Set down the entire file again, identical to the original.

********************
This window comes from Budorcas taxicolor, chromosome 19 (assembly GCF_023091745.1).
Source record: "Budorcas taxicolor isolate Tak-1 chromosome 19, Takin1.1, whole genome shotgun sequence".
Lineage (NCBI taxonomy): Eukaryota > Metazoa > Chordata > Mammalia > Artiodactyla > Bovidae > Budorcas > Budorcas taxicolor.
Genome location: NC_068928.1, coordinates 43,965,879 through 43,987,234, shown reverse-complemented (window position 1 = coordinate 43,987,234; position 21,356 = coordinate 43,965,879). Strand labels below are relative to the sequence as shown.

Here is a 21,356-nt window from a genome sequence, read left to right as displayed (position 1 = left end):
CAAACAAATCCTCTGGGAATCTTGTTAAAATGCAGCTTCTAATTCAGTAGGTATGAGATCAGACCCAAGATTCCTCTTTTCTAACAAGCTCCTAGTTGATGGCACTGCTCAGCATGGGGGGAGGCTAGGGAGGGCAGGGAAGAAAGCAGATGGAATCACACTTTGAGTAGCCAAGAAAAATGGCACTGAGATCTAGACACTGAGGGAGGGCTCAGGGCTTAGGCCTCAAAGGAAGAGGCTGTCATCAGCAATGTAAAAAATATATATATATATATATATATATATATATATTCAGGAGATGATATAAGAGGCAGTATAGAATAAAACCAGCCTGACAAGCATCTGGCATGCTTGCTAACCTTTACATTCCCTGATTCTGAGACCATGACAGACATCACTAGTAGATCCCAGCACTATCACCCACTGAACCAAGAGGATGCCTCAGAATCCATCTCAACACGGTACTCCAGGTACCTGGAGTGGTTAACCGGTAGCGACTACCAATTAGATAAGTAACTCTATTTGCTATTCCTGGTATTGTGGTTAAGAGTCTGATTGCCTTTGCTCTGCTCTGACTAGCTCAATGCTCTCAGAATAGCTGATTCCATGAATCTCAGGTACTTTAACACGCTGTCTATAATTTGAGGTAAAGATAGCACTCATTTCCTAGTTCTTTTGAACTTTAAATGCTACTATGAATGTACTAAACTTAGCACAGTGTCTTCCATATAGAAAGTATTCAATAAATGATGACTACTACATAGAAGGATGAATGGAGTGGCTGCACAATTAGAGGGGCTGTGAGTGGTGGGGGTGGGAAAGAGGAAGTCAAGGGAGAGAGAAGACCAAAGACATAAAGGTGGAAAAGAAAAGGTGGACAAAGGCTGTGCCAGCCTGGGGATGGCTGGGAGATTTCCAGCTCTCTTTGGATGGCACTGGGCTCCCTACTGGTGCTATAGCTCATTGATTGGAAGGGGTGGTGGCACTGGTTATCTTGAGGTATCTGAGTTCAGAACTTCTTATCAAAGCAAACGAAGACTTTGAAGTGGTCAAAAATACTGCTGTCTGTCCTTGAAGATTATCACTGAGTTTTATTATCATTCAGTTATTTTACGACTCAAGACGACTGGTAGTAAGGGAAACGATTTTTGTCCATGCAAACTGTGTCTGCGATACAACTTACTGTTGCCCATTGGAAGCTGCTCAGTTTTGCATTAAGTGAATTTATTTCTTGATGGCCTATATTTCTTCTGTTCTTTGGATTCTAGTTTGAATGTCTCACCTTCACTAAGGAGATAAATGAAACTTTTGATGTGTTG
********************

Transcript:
This window comes from Budorcas taxicolor, chromosome 19 (assembly GCF_023091745.1).
Source record: "Budorcas taxicolor isolate Tak-1 chromosome 19, Takin1.1, whole genome shotgun sequence".
Lineage (NCBI taxonomy): Eukaryota > Metazoa > Chordata > Mammalia > Artiodactyla > Bovidae > Budorcas > Budorcas taxicolor.
Genome location: NC_068928.1, coordinates 43,965,879 through 43,987,234, shown reverse-complemented (window position 1 = coordinate 43,987,234; position 21,356 = coordinate 43,965,879). Strand labels below are relative to the sequence as shown.

Here is a 21,356-nt window from a genome sequence, read left to right as displayed (position 1 = left end):
CAAACAAATCCTCTGGGAATCTTGTTAAAATGCAGCTTCTAATTCAGTAGGTATGAGATCAGACCCAAGATTCCTCTTTTCTAACAAGCTCCTAGTTGATGGCACTGCTCAGCATGGGGGGAGGCTAGGGAGGGCAGGGAAGAAAGCAGATGGAATCACACTTTGAGTAGCCAAGAAAAATGGCACTGAGATCTAGACACTGAGGGAGGGCTCAGGGCTTAGGCCTCAAAGGAAGAGGCTGTCATCAGCAATGTAAAAAATATATATATATATATATATATATATATATATTCAGGAGATGATATAAGAGGCAGTATAGAATAAAACCAGCCTGACAAGCATCTGGCATGCTTGCTAACCTTTACATTCCCTGATTCTGAGACCATGACAGACATCACTAGTAGATCCCAGCACTATCACCCACTGAACCAAGAGGATGCCTCAGAATCCATCTCAACACGGTACTCCAGGTACCTGGAGTGGTTAACCGGTAGCGACTACCAATTAGATAAGTAACTCTATTTGCTATTCCTGGTATTGTGGTTAAGAGTCTGATTGCCTTTGCTCTGCTCTGACTAGCTCAATGCTCTCAGAATAGCTGATTCCATGAATCTCAGGTACTTTAACACGCTGTCTATAATTTGAGGTAAAGATAGCACTCATTTCCTAGTTCTTTTGAACTTTAAATGCTACTATGAATGTACTAAACTTAGCACAGTGTCTTCCATATAGAAAGTATTCAATAAATGATGACTACTACATAGAAGGATGAATGGAGTGGCTGCACAATTAGAGGGGCTGTGAGTGGTGGGGGTGGGAAAGAGGAAGTCAAGGGAGAGAGAAGACCAAAGACATAAAGGTGGAAAAGAAAAGGTGGACAAAGGCTGTGCCAGCCTGGGGATGGCTGGGAGATTTCCAGCTCTCTTTGGATGGCACTGGGCTCCCTACTGGTGCTATAGCTCATTGATTGGAAGGGGTGGTGGCACTGGTTATCTTGAGGTATCTGAGTTCAGAACTTCTTATCAAAGCAAACGAAGACTTTGAAGTGGTCAAAAATACTGCTGTCTGTCCTTGAAGATTATCACTGAGTTTTATTATCATTCAGTTATTTTACGACTCAAGACGACTGGTAGTAAGGGAAACGATTTTTGTCCATGCAAACTGTGTCTGCGATACAACTTACTGTTGCCCATTGGAAGCTGCTCAGTTTTGCATTAAGTGAATTTATTTCTTGATGGCCTATATTTCTTCTGTTCTTTGGATTCTAGTTTGAATGTCTCACCTTCACTAAGGAGATAAATGAAACTTTTGATGTGTTG